After our Everglades and Big Cypress adventures we were ready to camp in a bit more style, so we used Miami-Dade County’s Larry and Penny Thompson Memorial Park campground near the Miami Zoo as a base for a few days. I’d never heard of Larry or Penny Thompson, but this fantastic travel value ($17 a night for tent camping!) honors a humorist and daily columnist for the Miami Herald (Larry) and his aviator wife. They used to take their family on regular camping trips around the country in the 1950s and 60s, and he wrote about their experiences in his column and a few books. So at least in the past you could pay the bills by being a travel writer. Could that still be possible today?
One interesting experience in this part of Florida is checking out the local food on the grocery store shelves. Many sauces, ingredients, canned goods and prepared foods I’d never heard of before are imported from Cuba, Jamaica, the Dominican Republic, Haiti and beyond. I was particularly intrigued by ackees (Jamaica’s national fruit somewhat related to lychees) until I saw the $8-a-can price tag and later read that, if improperly eaten, ackees can cause violet vomiting and even death.
We drove north to Little Havana and its renowned Calle 8, where old men (and women) play dominoes in the aptly named Domino Park. Small houses painted in pastel colors fronted by tropical plants fill the neighborhood around Calle 8, with the vibe being a mix of Latin and Caribbean. One thing that struck me was how many people smoked in this part of town. That’s the obvious influence from Cuba, which at least as of 2007 topped the list of countries with the highest rates of smoking. So of course cigar stores are plentiful here, along with travel agencies offering Cuba tours and Cuban restaurants selling mojitos, Cuban sandwiches and café Cubano.
We tried this high-octane espresso brewed with demerara sugar while we were waiting for a table at Versailles Restaurant, which claims to be Miami’s “most famous” Cuban restaurant, although not necessarily the oldest. The food was tasty and very reasonably priced, but Hector was not a fan of the café Cubano — too thick and too sweet was his verdict. I could take it or leave it.
We drove on to South Beach, where bikini-clad tourists filled the sidewalk tables at bars and restaurants on the developed side of Ocean Drive. The place was hopping on a Wednesday afternoon, with music blasting and large groups of people shrieking with laughter. We had wanted to take a stroll here and check out the Art Deco buildings, but traffic was nightmarish and parking was nonexistent, so we simply enjoyed the architecture through the car windows.
Back in the southern part of the greater metro area, we stopped in the next day at Biscayne National Park, which stretches from Key Biscayne in the north to Key Largo in the south and encompasses a large number of keys large and small. The only mainland-based way to visit this park is at the Dante Fascell Visitor Center, not too far from the Larry and Penny Thompson campground. In fact, the camp’s proximity to Biscayne was the reason we chose it for our overnights in the Miami area.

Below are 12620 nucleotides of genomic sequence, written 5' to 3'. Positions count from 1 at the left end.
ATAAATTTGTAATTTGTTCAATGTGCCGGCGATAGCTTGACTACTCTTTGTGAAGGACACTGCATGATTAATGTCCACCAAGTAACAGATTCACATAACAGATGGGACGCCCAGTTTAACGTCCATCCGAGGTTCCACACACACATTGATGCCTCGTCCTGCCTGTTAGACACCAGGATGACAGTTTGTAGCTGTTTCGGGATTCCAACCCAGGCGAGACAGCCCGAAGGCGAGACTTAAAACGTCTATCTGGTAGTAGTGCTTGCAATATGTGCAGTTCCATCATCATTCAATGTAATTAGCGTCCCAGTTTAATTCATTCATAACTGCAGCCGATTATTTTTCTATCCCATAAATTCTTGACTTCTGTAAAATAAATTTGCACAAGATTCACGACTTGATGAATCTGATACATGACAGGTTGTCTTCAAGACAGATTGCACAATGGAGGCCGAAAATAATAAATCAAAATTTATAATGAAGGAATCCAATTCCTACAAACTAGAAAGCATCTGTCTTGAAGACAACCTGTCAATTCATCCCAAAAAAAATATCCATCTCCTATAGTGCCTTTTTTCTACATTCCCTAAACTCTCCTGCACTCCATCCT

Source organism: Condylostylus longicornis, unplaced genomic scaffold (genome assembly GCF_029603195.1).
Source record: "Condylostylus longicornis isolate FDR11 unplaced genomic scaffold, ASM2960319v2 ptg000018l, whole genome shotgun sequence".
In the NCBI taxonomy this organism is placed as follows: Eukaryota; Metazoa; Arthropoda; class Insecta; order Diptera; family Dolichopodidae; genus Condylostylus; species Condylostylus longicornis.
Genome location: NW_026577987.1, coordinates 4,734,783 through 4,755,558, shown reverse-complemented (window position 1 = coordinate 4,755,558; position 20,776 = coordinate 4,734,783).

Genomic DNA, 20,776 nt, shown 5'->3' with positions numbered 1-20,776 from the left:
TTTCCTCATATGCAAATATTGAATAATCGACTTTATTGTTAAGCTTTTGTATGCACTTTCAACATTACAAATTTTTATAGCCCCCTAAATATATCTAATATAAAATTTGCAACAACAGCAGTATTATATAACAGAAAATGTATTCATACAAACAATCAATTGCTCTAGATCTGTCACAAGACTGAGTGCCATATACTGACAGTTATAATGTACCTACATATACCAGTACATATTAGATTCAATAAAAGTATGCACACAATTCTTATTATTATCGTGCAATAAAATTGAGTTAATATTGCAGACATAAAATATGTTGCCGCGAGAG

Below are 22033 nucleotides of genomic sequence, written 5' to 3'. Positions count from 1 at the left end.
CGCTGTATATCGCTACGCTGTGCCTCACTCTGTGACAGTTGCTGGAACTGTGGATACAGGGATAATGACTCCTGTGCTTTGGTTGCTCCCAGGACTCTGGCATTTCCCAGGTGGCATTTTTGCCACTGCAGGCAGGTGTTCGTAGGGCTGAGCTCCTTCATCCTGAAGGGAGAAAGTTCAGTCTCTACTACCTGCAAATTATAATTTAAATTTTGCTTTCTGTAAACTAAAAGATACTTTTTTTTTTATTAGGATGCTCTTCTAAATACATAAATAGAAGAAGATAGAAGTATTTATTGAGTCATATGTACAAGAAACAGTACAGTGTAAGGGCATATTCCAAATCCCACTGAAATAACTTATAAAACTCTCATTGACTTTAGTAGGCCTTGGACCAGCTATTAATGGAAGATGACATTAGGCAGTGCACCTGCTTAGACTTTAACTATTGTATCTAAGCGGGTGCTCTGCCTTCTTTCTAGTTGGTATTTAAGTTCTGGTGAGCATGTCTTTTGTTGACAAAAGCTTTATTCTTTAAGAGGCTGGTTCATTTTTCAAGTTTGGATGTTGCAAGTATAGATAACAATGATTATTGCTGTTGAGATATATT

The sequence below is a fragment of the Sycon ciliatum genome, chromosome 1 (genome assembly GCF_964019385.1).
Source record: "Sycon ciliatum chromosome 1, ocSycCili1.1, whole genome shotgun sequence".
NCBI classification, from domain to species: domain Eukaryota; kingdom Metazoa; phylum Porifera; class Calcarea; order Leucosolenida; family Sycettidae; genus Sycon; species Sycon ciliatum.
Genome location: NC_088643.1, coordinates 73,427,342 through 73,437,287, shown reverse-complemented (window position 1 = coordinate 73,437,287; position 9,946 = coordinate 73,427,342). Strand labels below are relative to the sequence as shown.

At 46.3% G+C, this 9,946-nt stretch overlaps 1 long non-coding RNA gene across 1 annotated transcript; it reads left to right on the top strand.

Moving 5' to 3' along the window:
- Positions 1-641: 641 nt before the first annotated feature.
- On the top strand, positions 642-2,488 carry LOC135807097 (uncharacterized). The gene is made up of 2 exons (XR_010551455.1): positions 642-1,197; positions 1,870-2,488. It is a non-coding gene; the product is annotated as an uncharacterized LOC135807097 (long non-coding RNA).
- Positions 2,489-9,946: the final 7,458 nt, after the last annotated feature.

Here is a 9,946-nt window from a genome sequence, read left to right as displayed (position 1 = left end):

At the visitor center we performed our standard routine — view the park film, get a park stamp in our 2016 National Parks Passport and (in the case of full-fledged national parks like this one) buy the official park pin. We also checked out the exhibits, which in the case of Biscayne were excellent, identifying the vast array of undersea life to be found in this principally aquatic park. Snorkeling and paddling in the turquoise waters surrounding white sandy beaches are major attractions here, and dozens of shipwrecks dotting the area make it a favorite for divers as well. Without motorized boat access, however, much of the park’s treasures are off limits.
And unfortunately for us, the day of our visit was windy, so boats weren’t running out to Boca Chita, Elliott, Adams or the other keys. We had read about Jones Lagoon at the southern end of the park being a major birding hot spot, but boats from Key Largo weren’t running out to there, either. And that turquoise water? Pretty murky. The most we could do here was take a brief stroll on the Dante Fascell jetty trail.
However, upon recommendation from the ranger if the water didn’t look too rough, we thought we’d try our luck at nearby Homestead Bayfront Park, where we could kayak out to the protected mangrove channel of Crocodile Creek (apparently not just randomly named). We put in and had to paddle hard, the wind pushing us backward and the waves rocking us like we were in paper boats. We chugged away at it for a good 45 minutes before deciding to turn around. At least on the return trip, the wind at our backs zipped us right along.
Not ready to completely call it quits, we changed into our bathing suits and spent the afternoon under the shade of a palm tree on the beach of the park’s natural atoll pool. Hector even went for a swim, although I was too much of a cold-water wimp to do more than dip a toe in.
In total it wasn’t a bad day. This was one of those times that we were simply at the mercy of the weather. You’d think that with a year-long trip like Project 100 we could just wait several days for the weather to improve, but not so. The next day it was time to move on up the coast and experience some of the southeastern United States’ other flavors.